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Dear 1%, Please leave something for our childrenI applaud parents who involve children in community activism from an early age.  I implore those who don’t to take a lesson from the parents that I talked to for this blog entry and those that are around us everyday with their children attached to their hips at rallies, political conventions, and fundraisers.  But, when it comes to protests, how do we know when enough is enough or even too much?

What is important? (listen closely)

(Sorry for the sound, this was “gorilla journalism” – on my iPhone.  Oh, and the first interview I have done.  But, you get the point.)

The Occupy Wall Street protests came to a crucial point in Oakland this past week.  City officials issued a letter advising the citizens to move out of the public place or face arrest.  Asserting their Constitutionally afforded right to Freedom of Assembly, they did not leave.  As promised, police moved in on October 25th to evict protesters from their Occupy Wall Street location at Frank Ogawa Plaza in downtown Oakland, CA.  They moved in with force and tore down the tent city.  The next morning, as I headed to work only 4 blocks away from the “frontline”, I heard the outrage of protesters over their violent eviction with the use of tear gas and flash bang grenades.  At the end of it all (that morning) approximately 85 people were arrested, according to reports on KQED Forum.

 My first thought, after a guest speaker talked about the failure of the police to take into consideration that the camps included “women and children”, was whether this could really be used as a logical point of contention.  Parents chose to bring their children into an environment where warning had been given to disperse.  I can’t believe that anyone would not foresee that any legal and available means could be used, by the police, to carry out the order to evict or clear out the area.  And, in that case, did the parents who brought their children to the “frontline” fully understand the ramifications of such a decision.  Why didn’t the women and children leave?

Raise Politically Aware Children.

Boy-with-Protest-sign

Young Occupy Wall Street protestor with his sign.

I clearly support and encourage parents to get involved and to involve their children.  However, the involvement must be within reason.  Do we put our children in harm’s way; if we do, and that decision results in the children being hurt, who is at fault?  When involving your children conflicts with protecting your children, what do you do?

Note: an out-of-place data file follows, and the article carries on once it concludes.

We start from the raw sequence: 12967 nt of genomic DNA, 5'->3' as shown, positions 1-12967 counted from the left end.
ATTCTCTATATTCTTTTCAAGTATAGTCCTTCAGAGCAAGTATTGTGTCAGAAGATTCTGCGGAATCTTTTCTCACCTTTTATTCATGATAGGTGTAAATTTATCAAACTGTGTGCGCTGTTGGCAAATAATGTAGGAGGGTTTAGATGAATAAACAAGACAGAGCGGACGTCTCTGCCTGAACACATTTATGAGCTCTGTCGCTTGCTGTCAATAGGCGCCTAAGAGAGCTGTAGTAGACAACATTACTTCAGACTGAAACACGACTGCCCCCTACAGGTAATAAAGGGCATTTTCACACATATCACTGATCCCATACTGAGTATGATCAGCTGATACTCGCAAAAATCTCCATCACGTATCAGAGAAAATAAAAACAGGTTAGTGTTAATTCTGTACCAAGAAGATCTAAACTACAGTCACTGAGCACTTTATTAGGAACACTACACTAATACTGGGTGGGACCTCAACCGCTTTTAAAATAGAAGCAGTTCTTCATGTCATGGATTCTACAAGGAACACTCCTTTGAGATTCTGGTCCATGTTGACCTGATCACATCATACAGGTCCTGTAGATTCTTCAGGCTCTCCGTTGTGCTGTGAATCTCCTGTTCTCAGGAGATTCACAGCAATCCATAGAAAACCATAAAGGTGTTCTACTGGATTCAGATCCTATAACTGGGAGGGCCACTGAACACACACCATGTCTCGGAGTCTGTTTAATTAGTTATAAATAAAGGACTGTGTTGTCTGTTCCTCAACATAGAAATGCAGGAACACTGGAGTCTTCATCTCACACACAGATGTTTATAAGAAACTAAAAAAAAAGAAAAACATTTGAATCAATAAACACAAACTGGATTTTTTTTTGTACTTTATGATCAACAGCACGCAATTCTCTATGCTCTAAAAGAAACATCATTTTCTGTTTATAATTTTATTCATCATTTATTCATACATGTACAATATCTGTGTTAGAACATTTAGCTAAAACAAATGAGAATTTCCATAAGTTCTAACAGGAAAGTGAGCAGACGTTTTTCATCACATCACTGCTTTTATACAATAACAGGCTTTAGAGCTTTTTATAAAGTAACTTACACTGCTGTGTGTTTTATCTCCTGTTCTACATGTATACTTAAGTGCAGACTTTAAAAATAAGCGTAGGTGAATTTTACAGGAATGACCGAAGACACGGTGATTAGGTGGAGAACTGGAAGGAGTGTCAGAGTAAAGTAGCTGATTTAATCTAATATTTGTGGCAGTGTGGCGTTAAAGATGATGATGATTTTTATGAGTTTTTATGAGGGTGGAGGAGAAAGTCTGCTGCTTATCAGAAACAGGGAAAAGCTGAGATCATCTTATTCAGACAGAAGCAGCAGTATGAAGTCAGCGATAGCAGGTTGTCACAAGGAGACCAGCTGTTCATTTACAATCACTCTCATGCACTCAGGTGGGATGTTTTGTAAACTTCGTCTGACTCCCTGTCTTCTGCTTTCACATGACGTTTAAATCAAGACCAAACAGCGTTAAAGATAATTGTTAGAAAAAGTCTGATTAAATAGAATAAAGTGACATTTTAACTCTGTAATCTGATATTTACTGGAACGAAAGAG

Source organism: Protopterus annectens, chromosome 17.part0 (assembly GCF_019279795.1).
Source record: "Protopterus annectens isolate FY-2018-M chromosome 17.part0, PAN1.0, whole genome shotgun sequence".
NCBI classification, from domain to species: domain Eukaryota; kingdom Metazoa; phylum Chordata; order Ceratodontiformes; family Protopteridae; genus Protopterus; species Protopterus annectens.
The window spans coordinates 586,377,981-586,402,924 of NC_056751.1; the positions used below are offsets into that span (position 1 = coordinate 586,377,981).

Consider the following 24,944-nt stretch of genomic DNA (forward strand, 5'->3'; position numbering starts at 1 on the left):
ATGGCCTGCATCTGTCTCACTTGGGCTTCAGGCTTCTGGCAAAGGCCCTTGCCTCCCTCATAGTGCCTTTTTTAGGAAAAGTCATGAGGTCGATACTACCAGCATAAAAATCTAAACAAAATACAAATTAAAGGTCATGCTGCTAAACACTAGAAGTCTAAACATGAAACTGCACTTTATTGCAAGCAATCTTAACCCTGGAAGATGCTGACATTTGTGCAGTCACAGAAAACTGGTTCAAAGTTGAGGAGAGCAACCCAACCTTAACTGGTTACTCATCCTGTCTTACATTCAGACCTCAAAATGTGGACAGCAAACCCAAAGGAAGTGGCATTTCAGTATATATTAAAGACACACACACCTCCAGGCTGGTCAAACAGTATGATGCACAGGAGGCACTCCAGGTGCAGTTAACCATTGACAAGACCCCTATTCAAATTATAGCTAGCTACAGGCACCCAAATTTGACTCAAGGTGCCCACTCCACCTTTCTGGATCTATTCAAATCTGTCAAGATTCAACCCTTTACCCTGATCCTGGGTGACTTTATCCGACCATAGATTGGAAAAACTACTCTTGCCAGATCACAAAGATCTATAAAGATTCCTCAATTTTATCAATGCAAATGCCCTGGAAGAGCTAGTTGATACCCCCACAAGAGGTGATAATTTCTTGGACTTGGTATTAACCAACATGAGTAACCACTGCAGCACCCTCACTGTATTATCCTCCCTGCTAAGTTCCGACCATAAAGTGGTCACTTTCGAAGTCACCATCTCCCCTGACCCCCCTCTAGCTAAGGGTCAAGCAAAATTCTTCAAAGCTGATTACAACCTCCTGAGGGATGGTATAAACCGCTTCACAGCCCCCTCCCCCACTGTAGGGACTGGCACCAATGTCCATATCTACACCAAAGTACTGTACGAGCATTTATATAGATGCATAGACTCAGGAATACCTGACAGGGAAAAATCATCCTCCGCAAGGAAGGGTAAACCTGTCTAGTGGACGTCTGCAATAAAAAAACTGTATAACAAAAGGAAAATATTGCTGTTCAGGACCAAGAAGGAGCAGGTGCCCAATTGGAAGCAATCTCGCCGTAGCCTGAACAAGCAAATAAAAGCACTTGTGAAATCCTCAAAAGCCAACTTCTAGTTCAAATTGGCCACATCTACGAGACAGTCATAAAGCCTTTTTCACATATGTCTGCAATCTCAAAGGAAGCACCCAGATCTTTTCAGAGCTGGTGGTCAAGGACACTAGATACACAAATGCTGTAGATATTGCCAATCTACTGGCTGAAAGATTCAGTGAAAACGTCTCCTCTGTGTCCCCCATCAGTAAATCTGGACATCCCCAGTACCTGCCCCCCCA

On Saturday, Oct. 29th, I went to Frank Ogawa Plaza because I wanted to speak with parents who were there with their children.  The parents, with whom I spoke, were all aware of the full breath of their decisions to involve their children.  And across the board, all of the parents felt that the benefit of involvement far outweighed the possibility of harm.  However, they all planned their visits to the protest location according to what they thought was the safest for their child.

Eva, along with her husband and two children (16mth old and 6yr old), had been involved with the protest all week.  Her family was at the protest the evening that the raid happened.  They left a few minutes after the 5 minute warning was given prior to the use of chemical agents.  And although their decision to leave was made easy by the fact that their daughter was tired and ready to go, Eva said that she was “not prepared to have [her] children be tear-gased without them having the ability to actually consent to it in a way where they understood.”

Another mom, Maria, there with her husband and beautiful daughter, who is 5 and a half and has a wiggly tooth (really, that’s what she said), came to the protest with their daughter because they “hear the helicopters every night…and they wanted to show her exactly what was going on.”   Maria and her husband brought their daughter to the protest during the day because “safety is an issue.”

Some parents have chosen to leave their children at home for the same reasons that others only come during those times of the day that are perceived to be the safest.  Nakesha, in the following video, makes a point that I hadn’t even considered to be a reason to avoid bringing the children.  She says that she wants “bring her children up in a world where police can be seen as safe people”, which is not the message she feels is being sent by tear gas.

Parents are charged with the shaping and molding of beautiful minds and spirits.  We want to protect our children from what is out there at the same time preparing them for the same.  As Tontra, from the video, said, “there are situations where there is no right answer.”

Special thanks to Nakesha, Eva, Tontra, and Maria for bearing with me and showing me how to use my iPhone.  I appreciate your willingness to share your thoughts.

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